How to Develop a Simple Nonprofit Marketing Plan in 5 Short Steps

January 6, 2018

A marketing plan is an essential component of any well-run nonprofit, no matter how small. In this post, we'll review the definition of marketing and why the term has negative connotations for some people.  Next, well look at what a marketing plan is and why it's important to have one.  And, finally, we'll look at the five short steps involved in developing a marketing plan.  We'll use plenty of examples and illustrations along the way so that in just a few short minutes, you can be on your way toward developing your own marketing plan for your nonprofit.  Here we go!

nonprofit marketing plan

what is marketing and why does the term sometimes have negative connotations?

Marketing is simply the activities and strategies employed by a nonprofit organization that are designed to spread the message of the organization, as well as to solicit donations and calls for volunteers. One reason that marketing sometimes stirs up negative feelings is that the term, as used in business, is sometimes viewed as sales-centric, fueled by avarice, distasteful and dirty, rather than as a legitimate and very necessary tool for promoting and raising support for an organization’s mission.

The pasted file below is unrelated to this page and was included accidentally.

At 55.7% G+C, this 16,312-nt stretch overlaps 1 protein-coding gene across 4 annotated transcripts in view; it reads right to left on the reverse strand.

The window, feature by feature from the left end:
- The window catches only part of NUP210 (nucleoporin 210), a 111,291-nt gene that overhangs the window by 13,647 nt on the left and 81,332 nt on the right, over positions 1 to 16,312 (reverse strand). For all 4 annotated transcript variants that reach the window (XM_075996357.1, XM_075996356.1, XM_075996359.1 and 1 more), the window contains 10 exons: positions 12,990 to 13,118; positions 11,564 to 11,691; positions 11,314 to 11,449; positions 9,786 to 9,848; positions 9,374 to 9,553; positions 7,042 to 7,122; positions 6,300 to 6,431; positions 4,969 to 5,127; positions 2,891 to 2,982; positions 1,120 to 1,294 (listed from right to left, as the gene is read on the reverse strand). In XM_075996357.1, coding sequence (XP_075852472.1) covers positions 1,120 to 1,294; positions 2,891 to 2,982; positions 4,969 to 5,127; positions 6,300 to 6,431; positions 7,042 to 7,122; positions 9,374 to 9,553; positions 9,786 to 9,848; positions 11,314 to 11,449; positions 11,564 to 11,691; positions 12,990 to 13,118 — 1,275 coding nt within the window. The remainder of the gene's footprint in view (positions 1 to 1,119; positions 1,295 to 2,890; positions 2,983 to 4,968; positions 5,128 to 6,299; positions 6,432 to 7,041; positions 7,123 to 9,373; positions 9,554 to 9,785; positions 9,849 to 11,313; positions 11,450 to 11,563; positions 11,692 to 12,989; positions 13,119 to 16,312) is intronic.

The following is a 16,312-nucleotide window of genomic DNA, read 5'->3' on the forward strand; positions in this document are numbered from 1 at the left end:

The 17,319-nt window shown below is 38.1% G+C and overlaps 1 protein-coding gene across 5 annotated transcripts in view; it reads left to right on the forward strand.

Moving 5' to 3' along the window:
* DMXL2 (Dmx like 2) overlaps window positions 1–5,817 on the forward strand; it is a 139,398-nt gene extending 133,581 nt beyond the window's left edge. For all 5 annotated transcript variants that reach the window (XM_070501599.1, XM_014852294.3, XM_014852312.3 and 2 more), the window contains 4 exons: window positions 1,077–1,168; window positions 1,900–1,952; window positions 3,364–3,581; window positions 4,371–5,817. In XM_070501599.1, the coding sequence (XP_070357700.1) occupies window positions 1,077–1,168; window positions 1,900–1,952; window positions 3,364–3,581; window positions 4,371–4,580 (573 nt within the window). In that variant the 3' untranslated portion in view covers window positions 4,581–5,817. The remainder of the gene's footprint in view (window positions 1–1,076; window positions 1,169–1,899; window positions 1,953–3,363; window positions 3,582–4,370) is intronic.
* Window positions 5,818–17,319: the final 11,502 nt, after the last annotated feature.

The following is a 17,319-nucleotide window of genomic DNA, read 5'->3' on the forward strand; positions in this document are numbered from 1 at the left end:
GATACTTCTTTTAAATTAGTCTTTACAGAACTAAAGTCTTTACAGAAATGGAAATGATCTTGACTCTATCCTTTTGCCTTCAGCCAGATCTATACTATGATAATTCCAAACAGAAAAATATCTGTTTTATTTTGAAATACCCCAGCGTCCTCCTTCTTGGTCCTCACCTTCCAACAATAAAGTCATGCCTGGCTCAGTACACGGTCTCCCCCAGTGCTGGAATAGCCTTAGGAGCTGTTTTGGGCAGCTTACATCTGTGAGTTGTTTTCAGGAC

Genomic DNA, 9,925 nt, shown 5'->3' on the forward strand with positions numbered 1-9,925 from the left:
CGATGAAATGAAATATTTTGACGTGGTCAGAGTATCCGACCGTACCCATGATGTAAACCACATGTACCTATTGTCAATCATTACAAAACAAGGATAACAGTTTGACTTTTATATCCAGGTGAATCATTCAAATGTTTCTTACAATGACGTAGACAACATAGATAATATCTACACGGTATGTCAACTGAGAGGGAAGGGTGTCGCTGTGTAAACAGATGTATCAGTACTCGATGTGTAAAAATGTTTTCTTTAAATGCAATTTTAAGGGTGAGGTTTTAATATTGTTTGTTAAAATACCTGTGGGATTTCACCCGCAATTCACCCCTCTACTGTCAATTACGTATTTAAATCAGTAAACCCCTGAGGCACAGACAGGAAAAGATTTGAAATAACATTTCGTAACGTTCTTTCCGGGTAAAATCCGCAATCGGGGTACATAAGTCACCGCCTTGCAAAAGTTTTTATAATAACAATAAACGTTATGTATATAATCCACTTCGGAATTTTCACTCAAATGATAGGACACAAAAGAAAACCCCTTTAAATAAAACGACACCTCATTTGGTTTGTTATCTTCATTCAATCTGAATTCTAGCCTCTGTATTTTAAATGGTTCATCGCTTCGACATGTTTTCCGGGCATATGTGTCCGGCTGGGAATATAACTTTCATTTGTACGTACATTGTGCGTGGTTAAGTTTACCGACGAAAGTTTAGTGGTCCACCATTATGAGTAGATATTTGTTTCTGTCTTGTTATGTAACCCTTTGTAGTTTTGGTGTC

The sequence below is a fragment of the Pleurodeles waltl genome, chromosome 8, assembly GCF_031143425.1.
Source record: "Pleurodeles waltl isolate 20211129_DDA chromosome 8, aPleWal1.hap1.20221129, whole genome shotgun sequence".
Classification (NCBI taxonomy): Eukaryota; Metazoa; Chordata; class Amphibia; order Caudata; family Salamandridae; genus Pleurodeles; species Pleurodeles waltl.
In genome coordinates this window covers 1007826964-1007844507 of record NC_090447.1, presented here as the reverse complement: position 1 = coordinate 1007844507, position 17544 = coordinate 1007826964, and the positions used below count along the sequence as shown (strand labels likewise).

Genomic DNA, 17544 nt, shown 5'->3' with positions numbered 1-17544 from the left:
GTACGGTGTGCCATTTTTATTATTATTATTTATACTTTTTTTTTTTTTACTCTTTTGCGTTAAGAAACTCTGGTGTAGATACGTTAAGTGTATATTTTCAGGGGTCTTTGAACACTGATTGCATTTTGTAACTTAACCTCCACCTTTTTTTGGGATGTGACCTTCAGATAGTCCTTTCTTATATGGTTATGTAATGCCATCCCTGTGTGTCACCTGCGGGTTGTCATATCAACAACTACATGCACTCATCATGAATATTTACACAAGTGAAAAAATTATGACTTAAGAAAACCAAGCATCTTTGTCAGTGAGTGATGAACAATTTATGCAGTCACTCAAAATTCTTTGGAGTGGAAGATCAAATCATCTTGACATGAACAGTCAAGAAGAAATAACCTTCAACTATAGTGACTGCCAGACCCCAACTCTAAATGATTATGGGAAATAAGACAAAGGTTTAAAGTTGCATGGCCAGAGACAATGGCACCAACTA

what is a nonprofit marketing plan and why should you have one?

A marketing plan is simply a document that outlines the activities and strategies to be pursued annually in pursuit of various goals and objectives.  The goals typically include:

(1) New donor or member acquisition;

(2) Donor/member/funder retention;

(3) New grant acquisition;

(4) Community engagement;

(5) Networking with other organizations and influencers who can help you achieve your goals; and

(6) Becoming a thought leader and go-to resource on a particular issue.

The main reason to develop a marketing plan is that nonprofits that create and execute a well-thought-out marketing plan grow faster and have more impact than those that do not.


The five steps for developing a nonprofit marketing plan are listed below.  Figure 1 is a chart showing an excerpt of a plan developed using the first four of the five steps. Hopefully, you will find that the chart Figure 1 is a good graphical representation of how to do the first four steps and of how they work together in creating the plan.